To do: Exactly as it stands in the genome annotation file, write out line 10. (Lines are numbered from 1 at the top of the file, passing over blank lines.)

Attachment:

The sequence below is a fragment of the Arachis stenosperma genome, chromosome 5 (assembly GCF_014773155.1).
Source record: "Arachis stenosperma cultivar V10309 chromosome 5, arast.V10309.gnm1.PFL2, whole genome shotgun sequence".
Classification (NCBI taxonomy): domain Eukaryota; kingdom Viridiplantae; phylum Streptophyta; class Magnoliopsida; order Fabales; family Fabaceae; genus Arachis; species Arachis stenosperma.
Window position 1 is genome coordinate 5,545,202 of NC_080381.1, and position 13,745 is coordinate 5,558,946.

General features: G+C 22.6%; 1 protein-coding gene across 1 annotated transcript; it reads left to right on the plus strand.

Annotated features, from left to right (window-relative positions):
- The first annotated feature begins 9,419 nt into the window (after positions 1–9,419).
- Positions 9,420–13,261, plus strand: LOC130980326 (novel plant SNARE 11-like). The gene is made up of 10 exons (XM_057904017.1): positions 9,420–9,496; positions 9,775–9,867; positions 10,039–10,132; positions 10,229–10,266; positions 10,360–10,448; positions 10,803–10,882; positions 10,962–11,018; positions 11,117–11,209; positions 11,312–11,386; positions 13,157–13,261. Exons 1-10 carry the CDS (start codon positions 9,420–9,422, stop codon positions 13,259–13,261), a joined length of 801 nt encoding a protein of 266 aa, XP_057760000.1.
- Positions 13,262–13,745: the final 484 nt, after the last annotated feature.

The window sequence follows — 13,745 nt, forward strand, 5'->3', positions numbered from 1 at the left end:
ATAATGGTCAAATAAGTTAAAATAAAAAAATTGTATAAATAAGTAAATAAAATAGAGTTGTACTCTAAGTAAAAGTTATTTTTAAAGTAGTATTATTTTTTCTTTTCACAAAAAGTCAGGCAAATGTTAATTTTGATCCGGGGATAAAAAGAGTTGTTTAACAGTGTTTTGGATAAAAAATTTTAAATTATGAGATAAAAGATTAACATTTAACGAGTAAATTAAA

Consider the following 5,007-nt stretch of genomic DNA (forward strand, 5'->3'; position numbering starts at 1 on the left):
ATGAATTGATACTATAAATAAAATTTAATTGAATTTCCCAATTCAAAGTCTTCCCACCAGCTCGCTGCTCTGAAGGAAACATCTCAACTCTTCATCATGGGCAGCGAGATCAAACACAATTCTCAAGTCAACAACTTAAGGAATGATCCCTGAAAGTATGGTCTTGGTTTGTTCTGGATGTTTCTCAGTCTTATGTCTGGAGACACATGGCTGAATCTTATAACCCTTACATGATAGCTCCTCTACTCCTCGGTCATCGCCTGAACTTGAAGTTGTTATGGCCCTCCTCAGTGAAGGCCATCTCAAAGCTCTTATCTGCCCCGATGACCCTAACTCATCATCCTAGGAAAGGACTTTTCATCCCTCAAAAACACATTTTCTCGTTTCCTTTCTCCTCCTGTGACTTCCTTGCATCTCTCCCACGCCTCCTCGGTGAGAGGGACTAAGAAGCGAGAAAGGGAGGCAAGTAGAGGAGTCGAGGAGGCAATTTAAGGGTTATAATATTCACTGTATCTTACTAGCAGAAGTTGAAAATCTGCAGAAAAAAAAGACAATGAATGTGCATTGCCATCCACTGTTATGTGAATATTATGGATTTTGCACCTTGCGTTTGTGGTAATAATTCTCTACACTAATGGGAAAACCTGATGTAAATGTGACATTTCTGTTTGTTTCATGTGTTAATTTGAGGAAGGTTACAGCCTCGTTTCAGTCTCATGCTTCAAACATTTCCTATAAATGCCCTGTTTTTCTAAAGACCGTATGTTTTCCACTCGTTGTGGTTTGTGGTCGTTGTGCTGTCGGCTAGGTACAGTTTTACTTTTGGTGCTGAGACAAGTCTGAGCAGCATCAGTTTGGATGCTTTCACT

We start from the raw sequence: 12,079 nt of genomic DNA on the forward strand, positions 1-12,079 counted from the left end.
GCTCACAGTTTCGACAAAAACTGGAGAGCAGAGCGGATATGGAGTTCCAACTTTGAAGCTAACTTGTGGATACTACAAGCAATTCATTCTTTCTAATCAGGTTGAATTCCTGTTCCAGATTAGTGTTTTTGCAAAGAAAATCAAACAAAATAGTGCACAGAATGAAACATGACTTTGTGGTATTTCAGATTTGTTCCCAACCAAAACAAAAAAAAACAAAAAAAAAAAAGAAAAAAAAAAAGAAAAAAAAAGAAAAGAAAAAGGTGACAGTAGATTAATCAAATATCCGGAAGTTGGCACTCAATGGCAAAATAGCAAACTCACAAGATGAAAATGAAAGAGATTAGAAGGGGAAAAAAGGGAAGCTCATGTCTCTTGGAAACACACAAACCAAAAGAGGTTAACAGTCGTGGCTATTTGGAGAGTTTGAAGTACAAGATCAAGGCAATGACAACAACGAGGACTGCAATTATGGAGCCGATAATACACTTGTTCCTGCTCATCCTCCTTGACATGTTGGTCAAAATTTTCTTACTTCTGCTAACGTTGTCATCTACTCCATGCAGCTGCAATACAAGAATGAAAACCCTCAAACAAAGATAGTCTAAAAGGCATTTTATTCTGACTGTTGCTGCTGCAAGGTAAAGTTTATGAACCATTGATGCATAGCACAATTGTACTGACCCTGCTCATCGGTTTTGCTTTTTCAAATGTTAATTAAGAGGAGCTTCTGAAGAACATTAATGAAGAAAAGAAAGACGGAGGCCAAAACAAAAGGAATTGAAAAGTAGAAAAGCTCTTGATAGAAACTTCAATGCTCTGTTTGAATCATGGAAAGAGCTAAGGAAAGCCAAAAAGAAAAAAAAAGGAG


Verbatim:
The window sequence follows — 13,745 nt, forward strand, 5'->3', positions numbered from 1 at the left end: